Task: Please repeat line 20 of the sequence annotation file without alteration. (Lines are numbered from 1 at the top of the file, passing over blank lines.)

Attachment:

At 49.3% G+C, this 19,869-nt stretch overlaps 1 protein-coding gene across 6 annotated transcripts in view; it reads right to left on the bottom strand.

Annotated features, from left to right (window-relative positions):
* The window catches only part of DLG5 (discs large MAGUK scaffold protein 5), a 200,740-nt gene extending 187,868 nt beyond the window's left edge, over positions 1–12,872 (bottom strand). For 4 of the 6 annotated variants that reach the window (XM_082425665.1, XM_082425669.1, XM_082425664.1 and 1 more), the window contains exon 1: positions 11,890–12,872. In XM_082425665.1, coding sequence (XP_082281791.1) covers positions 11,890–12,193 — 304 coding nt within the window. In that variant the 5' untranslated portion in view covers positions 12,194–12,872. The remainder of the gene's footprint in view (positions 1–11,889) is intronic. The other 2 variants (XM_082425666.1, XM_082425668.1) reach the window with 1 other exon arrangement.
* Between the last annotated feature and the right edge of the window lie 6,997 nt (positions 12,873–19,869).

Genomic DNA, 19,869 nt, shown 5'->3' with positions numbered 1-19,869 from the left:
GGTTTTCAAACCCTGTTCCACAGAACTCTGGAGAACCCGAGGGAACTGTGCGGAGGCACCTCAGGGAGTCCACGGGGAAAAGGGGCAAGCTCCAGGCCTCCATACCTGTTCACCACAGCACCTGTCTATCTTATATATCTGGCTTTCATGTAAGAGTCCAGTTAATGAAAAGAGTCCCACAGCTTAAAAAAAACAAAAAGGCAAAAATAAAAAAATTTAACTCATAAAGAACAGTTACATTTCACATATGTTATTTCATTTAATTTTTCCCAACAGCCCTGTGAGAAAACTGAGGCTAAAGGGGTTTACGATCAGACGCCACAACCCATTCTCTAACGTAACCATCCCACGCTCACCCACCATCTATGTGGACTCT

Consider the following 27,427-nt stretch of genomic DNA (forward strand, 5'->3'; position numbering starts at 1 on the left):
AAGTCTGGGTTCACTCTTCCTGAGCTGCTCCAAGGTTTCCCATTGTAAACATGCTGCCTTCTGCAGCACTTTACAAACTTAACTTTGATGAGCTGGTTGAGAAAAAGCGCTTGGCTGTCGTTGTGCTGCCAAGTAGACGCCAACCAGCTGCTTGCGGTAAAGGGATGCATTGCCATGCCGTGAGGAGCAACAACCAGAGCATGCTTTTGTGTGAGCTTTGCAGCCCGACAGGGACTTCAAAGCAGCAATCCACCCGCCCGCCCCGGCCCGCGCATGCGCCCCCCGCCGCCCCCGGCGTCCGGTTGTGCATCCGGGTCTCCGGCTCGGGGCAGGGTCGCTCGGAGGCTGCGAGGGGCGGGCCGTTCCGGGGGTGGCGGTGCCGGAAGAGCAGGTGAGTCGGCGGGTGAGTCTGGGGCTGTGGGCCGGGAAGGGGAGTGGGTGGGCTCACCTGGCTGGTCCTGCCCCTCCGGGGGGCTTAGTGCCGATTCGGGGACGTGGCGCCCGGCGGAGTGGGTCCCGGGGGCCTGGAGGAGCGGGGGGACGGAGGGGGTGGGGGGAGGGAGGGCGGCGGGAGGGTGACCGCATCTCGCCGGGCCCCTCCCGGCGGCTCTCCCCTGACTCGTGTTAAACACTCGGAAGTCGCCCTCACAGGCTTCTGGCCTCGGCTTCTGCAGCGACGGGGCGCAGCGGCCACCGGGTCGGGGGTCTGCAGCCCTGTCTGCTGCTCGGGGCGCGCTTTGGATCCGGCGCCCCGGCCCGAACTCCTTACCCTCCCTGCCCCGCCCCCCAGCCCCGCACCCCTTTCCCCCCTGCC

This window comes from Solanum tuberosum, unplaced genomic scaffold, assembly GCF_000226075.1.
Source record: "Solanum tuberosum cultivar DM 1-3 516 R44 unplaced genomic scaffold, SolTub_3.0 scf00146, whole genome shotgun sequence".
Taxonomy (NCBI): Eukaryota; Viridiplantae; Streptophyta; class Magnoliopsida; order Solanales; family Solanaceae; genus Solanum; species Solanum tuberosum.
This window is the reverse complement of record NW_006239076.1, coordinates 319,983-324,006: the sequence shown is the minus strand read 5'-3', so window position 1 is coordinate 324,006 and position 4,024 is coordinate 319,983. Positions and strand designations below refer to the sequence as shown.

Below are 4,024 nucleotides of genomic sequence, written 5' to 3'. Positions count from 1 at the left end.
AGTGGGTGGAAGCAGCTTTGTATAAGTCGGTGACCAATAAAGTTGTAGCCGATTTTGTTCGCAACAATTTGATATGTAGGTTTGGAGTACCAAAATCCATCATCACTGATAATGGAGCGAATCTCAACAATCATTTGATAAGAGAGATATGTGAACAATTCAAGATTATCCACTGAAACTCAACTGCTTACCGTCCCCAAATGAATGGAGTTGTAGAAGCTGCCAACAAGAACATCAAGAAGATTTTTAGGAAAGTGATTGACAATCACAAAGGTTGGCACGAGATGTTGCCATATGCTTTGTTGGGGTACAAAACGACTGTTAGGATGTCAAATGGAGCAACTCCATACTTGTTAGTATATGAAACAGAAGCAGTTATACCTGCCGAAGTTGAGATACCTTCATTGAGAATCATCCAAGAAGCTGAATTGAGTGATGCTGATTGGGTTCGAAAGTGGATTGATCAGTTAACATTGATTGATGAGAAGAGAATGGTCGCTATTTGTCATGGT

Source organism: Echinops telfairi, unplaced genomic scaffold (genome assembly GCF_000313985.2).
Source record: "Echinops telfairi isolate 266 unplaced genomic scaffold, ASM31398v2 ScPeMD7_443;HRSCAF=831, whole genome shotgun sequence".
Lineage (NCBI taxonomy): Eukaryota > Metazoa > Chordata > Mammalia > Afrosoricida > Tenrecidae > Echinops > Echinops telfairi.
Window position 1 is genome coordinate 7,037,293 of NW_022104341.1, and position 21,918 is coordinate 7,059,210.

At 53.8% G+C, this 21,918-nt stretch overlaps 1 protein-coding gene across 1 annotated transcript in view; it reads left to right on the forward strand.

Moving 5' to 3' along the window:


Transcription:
Moving 5' to 3' along the window: